Why do you think so poorly of AARP when it is the only organization looking out and fighting for senior’s rights? Its by no means perfect and could go a lot deeper into the serious concerns of the seniors but believe me its better than nothing. At least someone is fighting for our rights.

    lysette hamilton
    Posted June 30, 2012 at 12:43 pm

    Regarding my previous comment, I am 65, not retired, and have received AARP invitations for over 15 years. I occasionally read them, but have not been moved to sign up.

    Posted March 17, 2012 at 6:11 am

    Thanks, especially for your suggestions about the true motivation behind AARP.

    Posted March 17, 2012 at 6:08 am

    Finally!!! was looking for another AARP perspective. Thank you!!!….awesome suggestions!!!

    Jeffrey Gascon
    Posted March 15, 2012 at 6:48 pm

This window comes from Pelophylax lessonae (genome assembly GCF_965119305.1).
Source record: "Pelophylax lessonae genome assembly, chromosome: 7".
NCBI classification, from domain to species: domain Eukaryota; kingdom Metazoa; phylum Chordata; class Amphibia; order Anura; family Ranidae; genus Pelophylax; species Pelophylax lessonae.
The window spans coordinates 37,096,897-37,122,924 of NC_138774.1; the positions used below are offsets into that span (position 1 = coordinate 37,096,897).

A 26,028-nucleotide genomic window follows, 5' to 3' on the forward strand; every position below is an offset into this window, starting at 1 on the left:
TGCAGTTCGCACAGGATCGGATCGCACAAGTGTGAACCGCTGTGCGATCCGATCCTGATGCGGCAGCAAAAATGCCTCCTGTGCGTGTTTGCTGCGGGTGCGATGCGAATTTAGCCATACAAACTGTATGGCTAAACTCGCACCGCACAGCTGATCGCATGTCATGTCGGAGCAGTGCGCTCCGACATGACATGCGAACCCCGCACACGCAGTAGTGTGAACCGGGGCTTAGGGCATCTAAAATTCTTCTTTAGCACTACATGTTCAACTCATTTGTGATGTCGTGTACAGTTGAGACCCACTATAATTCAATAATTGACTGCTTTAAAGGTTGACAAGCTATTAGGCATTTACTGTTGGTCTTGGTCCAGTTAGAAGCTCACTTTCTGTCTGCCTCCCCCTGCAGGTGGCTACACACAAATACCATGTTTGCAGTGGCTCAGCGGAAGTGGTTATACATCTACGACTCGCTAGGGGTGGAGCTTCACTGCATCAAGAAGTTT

Thank you for this! And I’m especially glad I can still have a martini, oked by the doctor. I feel so much better now. To hell with AARP.

    Posted March 14, 2012 at 5:19 pm

    Good advice! I hear that Dr. Krause’s book is very funny – worth a read.

    Ann Raven
    Posted March 14, 2012 at 11:33 am

    I’m with Judy! Love your articles, humor, and willingness to speak out on political issues (often nonsense).It takes guts. I’ve learned a lot from you~ thanks!

    Posted March 14, 2012 at 9:22 am

    Thanks, Dr E, for confirming the close ties between health and politics. Ever since the Obama admin asserted its right to murder Americans without charges I’ve felt a subtle stress enter my life. Haven’t we been here before?

    Posted March 14, 2012 at 7:40 am

    Thank you, Dr. David!

    marylou carroll
    Posted March 13, 2012 at 10:10 pm

    To Maria
    Politics runs all of our lives. Health care (your health care, Maria) is totally run by politics. If doctors remain silent on politics, they’re irresponsible and doing a major disservice to their patients. Remember that both Ron Paul and his son Rand are both physicians. They certainly aren’t silent about politics. I’m not quite sure why you want me to be silent unless you simply disagree with me. That’s fine. Speak up!